Australian Dollar gathers ground as markets digest Retail Sales from Australia and FOMC mintues

July 3, 2024 8:38 pm

  • AUD/USD bulls step in as pair soars to multi-month highs.
  • May’s strong Retail Sales figures from Australia and weak US ADP data are driving the pair.
  • FOMC Minutes reveal members admitting that price pressure is easing.

The Australian Dollar (AUD) soared against the USD to its highest level since January following the report of soft labor market figures from the US and strong Retail Sales data from Australia earlier in the session.

The Australian economy continues to show mixed signs. Nonetheless, persistent high inflation is causing the Reserve Bank of Australia (RBA) to postpone potential rate cuts. As one of the last G10 central banks to initiate rate reductions, this might somewhat extend the gains of the Aussie.

Updated daily market movers: Aussie soars on strong Retail Sales and soft ADPs from US

  • Retail Sales figures for May from Australia showed a better-than-expected increase of 0.6% MoM compared to a 0.1% rise in April, boosted by early end-of-financial-year promotions and sales events.
  • Market is now factoring in nearly 40% odds of a 25-basis-point rate hike on September 24, rising to roughly 50% for November 5, making these events key to monitoring.
  • On Tuesday, Minutes from the June meeting provided a more nuanced perspective on the RBA’s hold stance. A major reason for bank members favoring keeping the policy rate unchanged rather than implementing an increase was due to “uncertainty around the data for consumption and clear evidence that many households were experiencing financial stress.”
  • However, Minutes reflected that the bank left door open for a hike.
  • On the US front, private sector employment in the US reported by ADP came in at 150K, lower than the 160K expected, and showed signs of a cooling labor market.
  • Regarding Federal Reserve (Fed) expectations, markets are now more confident of a cut in September, betting on nearly 70% odds.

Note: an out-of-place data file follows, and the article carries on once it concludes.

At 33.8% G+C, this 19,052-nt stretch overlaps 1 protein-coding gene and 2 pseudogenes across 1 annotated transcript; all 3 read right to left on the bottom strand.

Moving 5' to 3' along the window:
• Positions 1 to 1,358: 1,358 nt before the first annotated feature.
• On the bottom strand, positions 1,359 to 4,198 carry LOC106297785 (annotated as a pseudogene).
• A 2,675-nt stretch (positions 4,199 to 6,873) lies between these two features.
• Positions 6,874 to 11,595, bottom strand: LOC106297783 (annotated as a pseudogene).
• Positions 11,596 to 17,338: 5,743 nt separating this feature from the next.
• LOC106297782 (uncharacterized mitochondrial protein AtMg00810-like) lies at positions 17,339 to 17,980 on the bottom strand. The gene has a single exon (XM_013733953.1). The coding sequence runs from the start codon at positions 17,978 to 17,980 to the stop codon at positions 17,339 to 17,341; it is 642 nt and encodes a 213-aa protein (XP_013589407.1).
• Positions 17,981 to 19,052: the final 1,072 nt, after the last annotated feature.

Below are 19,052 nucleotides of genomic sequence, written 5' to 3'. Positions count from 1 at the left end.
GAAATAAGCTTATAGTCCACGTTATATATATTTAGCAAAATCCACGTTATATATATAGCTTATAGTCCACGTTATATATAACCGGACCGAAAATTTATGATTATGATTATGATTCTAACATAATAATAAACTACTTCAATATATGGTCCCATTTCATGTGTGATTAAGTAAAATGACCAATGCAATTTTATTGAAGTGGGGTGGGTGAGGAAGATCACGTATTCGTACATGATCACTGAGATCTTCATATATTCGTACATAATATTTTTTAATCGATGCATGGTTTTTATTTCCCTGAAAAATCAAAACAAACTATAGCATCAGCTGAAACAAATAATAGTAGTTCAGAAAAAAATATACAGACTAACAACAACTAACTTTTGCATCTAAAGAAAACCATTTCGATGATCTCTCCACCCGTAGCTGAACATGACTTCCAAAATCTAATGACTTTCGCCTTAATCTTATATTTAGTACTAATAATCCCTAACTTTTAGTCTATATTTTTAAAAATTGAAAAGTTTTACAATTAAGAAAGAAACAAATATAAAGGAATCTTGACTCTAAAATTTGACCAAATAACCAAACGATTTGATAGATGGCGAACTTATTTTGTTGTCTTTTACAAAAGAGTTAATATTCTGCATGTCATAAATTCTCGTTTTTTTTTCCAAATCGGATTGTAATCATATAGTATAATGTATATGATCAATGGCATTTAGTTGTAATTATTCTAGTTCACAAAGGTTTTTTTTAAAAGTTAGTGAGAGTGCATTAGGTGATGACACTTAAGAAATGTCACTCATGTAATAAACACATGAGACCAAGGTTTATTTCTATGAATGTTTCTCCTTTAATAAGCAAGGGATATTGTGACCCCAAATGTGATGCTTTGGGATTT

• FOMC Minutes give reason for the market to hope as they showed that members are acknowledging a cooldown of inflation.

Technical analysis: AUD/USD finds momentum, outlook in favor of the bulls now

After the pair traded sideways since mid-May within the range of 0.6600-0.6700, the AUD/USD has soared above 0.6700 for the first time since January. Indicators including the Relative Strength Index (RSI) and Moving Average Convergence Divergence (MACD) leaped further in positive terrain.

On the downside, the 20-day Simple Moving Average (SMA) at 0.6640 provides firm support, with further backstop at levels 0.6620 and the psychological threshold of 0.6600. Resistance stands at 0.6730 and 0.6750.

RBA FAQs

The Reserve Bank of Australia (RBA) sets interest rates and manages monetary policy for Australia. Decisions are made by a board of governors at 11 meetings a year and ad hoc emergency meetings as required. The RBA’s primary mandate is to maintain price stability, which means an inflation rate of 2-3%, but also “..to contribute to the stability of the currency, full employment, and the economic prosperity and welfare of the Australian people.” Its main tool for achieving this is by raising or lowering interest rates. Relatively high interest rates will strengthen the Australian Dollar (AUD) and vice versa. Other RBA tools include quantitative easing and tightening.

While inflation had always traditionally been thought of as a negative factor for currencies since it lowers the value of money in general, the opposite has actually been the case in modern times with the relaxation of cross-border capital controls. Moderately higher inflation now tends to lead central banks to put up their interest rates, which in turn has the effect of attracting more capital inflows from global investors seeking a lucrative place to keep their money. This increases demand for the local currency, which in the case of Australia is the Aussie Dollar.

Macroeconomic data gauges the health of an economy and can have an impact on the value of its currency. Investors prefer to invest their capital in economies that are safe and growing rather than precarious and shrinking. Greater capital inflows increase the aggregate demand and value of the domestic currency. Classic indicators, such as GDP, Manufacturing and Services PMIs, employment, and consumer sentiment surveys can influence AUD. A strong economy may encourage the Reserve Bank of Australia to put up interest rates, also supporting AUD.

Quantitative Easing (QE) is a tool used in extreme situations when lowering interest rates is not enough to restore the flow of credit in the economy. QE is the process by which the Reserve Bank of Australia (RBA) prints Australian Dollars (AUD) for the purpose of buying assets – usually government or corporate bonds – from financial institutions, thereby providing them with much-needed liquidity. QE usually results in a weaker AUD.

Quantitative tightening (QT) is the reverse of QE. It is undertaken after QE when an economic recovery is underway and inflation starts rising. Whilst in QE the Reserve Bank of Australia (RBA) purchases government and corporate bonds from financial institutions to provide them with liquidity, in QT the RBA stops buying more assets, and stops reinvesting the principal maturing on the bonds it already holds. It would be positive (or bullish) for the Australian Dollar.

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